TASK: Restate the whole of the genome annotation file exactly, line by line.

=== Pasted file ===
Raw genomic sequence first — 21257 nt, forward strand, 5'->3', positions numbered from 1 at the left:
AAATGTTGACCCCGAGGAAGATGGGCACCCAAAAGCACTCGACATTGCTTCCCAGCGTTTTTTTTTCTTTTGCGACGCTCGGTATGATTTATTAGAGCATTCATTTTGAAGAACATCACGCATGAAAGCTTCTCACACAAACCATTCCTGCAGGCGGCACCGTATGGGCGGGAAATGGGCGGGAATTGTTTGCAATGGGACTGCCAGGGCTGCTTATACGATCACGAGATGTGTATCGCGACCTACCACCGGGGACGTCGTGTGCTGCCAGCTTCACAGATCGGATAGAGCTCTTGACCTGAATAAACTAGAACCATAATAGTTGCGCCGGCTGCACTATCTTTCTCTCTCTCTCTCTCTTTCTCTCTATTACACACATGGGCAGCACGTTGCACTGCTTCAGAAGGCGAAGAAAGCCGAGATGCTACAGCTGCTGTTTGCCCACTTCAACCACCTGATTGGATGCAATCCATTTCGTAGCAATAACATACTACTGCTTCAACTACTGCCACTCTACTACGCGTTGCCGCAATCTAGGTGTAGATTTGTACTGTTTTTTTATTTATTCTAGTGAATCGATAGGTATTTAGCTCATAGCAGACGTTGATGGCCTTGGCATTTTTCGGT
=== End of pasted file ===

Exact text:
Raw genomic sequence first — 21257 nt, forward strand, 5'->3', positions numbered from 1 at the left:
AAATGTTGACCCCGAGGAAGATGGGCACCCAAAAGCACTCGACATTGCTTCCCAGCGTTTTTTTTTCTTTTGCGACGCTCGGTATGATTTATTAGAGCATTCATTTTGAAGAACATCACGCATGAAAGCTTCTCACACAAACCATTCCTGCAGGCGGCACCGTATGGGCGGGAAATGGGCGGGAATTGTTTGCAATGGGACTGCCAGGGCTGCTTATACGATCACGAGATGTGTATCGCGACCTACCACCGGGGACGTCGTGTGCTGCCAGCTTCACAGATCGGATAGAGCTCTTGACCTGAATAAACTAGAACCATAATAGTTGCGCCGGCTGCACTATCTTTCTCTCTCTCTCTCTCTTTCTCTCTATTACACACATGGGCAGCACGTTGCACTGCTTCAGAAGGCGAAGAAAGCCGAGATGCTACAGCTGCTGTTTGCCCACTTCAACCACCTGATTGGATGCAATCCATTTCGTAGCAATAACATACTACTGCTTCAACTACTGCCACTCTACTACGCGTTGCCGCAATCTAGGTGTAGATTTGTACTGTTTTTTTATTTATTCTAGTGAATCGATAGGTATTTAGCTCATAGCAGACGTTGATGGCCTTGGCATTTTTCGGT